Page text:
Clark rejects Basi-Virk inquiry 0
I think it would probably come up with some conclusions that would clear up a lot of myths that people like Bill Tieleman might like to perpetuate.
- Premier Christy Clark on a B.C. Legislature raid inquiry
Christy Clark still rejects holding an inquiry into the biggest political scandal in recent B.C. history - about two ex-B.C. Liberal ministerial aides passing confidential government information on the $1 billion sale of B.C. Rail to lobbyists for one bidder.
The premier claimed Thursday there were no questions to be answered after last year's surprise guilty pleas of ex-government aides David Basi and Bob Virk.
And she says an inquiry wouldn't embarrass her, but would instead clear up myths that I'm allegedly spreading.
Clark was deputy premier when police raided the B.C. Legislature in December 2003 with an unprecedented search warrant to obtain evidence. Her brother Bruce's home was also searched by police, because of his links to Basi and Virk.
The B.C. Liberal government paid Basi and Virk's $6 million legal fees despite their admission of guilt. It was part of the plea bargain deal that ended their trial after just two of an estimated 40 witnesses - including possibly Christy Clark herself - had testified.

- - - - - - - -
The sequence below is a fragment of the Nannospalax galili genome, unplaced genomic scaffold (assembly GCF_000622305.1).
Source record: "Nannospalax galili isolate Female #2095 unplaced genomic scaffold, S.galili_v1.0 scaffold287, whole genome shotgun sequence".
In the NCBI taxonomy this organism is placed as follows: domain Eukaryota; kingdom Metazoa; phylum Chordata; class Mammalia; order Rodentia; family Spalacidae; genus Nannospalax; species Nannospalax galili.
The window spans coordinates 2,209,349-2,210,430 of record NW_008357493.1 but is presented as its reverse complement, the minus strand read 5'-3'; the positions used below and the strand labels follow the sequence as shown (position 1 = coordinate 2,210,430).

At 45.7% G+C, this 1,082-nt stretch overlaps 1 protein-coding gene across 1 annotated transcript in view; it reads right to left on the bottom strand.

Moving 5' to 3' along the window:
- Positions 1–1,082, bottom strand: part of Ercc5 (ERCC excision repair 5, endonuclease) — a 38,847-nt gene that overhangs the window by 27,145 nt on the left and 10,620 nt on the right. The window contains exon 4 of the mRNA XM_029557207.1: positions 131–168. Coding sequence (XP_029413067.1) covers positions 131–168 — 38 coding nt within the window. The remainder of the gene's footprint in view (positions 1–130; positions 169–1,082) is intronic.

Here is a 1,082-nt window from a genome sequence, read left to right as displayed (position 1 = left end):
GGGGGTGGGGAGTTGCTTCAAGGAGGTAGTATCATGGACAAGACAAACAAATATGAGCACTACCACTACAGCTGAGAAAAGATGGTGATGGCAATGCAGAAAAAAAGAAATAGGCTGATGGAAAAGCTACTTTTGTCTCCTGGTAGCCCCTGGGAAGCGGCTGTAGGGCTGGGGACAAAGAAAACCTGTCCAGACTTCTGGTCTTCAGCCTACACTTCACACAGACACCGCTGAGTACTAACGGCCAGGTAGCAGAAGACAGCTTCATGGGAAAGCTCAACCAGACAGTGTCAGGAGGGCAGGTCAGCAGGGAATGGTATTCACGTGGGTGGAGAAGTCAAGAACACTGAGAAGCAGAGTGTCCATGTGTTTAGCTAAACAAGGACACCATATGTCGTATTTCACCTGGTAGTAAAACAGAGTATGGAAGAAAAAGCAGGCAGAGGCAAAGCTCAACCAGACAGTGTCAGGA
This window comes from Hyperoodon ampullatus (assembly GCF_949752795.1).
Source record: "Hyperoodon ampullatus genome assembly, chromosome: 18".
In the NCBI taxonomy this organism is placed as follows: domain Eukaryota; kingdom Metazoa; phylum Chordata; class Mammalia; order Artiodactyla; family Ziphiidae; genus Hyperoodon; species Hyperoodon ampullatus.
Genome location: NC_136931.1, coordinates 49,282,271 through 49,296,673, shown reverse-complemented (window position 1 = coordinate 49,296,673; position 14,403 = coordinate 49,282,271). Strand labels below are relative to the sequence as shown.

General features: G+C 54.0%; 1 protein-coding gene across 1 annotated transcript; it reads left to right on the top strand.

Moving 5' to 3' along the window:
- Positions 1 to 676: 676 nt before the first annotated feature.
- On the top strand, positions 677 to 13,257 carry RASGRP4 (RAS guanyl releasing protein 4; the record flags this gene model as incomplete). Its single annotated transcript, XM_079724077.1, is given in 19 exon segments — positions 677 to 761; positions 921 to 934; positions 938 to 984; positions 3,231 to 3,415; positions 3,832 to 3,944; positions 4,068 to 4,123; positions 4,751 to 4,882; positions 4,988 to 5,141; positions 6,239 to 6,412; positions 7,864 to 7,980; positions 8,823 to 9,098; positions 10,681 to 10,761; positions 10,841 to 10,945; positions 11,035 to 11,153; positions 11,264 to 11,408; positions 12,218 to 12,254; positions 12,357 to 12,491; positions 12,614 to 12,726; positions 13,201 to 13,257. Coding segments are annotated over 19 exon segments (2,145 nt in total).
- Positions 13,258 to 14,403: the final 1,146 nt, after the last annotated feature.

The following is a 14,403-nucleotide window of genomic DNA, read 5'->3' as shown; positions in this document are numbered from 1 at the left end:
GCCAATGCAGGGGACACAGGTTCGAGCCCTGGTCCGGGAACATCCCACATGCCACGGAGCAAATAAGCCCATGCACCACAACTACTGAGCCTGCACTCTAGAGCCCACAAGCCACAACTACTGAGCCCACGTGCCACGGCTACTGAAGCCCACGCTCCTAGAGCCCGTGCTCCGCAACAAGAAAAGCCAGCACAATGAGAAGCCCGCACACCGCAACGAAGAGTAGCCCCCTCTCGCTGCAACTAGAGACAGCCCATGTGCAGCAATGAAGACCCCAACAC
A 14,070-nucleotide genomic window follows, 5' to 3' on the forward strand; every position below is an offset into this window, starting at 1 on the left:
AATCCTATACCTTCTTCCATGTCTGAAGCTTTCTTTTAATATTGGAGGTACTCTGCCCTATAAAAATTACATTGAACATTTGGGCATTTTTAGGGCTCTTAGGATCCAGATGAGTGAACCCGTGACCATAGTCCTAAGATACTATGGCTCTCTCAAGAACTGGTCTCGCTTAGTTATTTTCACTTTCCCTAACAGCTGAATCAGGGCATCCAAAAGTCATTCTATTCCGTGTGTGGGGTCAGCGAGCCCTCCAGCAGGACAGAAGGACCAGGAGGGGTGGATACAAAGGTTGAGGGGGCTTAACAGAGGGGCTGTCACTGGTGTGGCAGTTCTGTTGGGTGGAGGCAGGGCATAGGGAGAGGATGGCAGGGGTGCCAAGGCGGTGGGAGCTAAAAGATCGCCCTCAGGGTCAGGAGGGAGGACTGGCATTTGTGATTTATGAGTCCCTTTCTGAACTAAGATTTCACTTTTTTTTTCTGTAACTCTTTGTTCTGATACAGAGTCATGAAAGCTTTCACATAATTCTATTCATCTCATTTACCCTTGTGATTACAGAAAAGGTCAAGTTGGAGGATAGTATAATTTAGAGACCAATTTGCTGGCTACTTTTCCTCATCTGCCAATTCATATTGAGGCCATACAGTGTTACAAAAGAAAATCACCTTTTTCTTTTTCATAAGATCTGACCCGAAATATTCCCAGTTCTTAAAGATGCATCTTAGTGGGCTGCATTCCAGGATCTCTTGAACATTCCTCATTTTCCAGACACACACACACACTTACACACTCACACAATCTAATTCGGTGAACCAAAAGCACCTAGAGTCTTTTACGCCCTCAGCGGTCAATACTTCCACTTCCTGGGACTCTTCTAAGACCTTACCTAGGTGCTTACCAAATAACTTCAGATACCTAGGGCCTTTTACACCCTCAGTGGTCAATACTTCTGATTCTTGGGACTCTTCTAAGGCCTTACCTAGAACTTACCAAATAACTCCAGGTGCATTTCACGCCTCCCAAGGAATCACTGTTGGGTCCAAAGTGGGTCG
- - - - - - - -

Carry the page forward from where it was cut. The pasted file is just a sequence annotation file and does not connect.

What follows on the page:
But in response to a question I posed for Shaw Cable's Voice Of B.C., the premier told host Vaughn Palmer it would be "really expensive" to hold an inquiry to get to the truth - so she won't.
The idea that there are no questions to be answered is absurd.
And describing cold, hard facts as "myths" is simply disingenuous.
For example, a joint "Statement of Facts" entered in B.C. Supreme Court by Special Prosecutor Bill Berardino and defence lawyers shows the police search of Bruce Clark's home found confidential government bidding information about a related B.C. Rail privatization effort.
Basi and Virk pled guilty to breach of trust and fraud in part because they illegally passed information to Bruce Clark - who was never charged - about the proposed $70 million sale of the B.C. Rail Port Subdivision in Roberts Bank.
Christy Clark acknowledges her brother played a role in her B.C. Liberal leadership campaign but has declined requests from 24 hours to explain his duties, which weren't mythical.
If you believe an inquiry is needed, join my Basi-Virk public inquiry page on Facebook.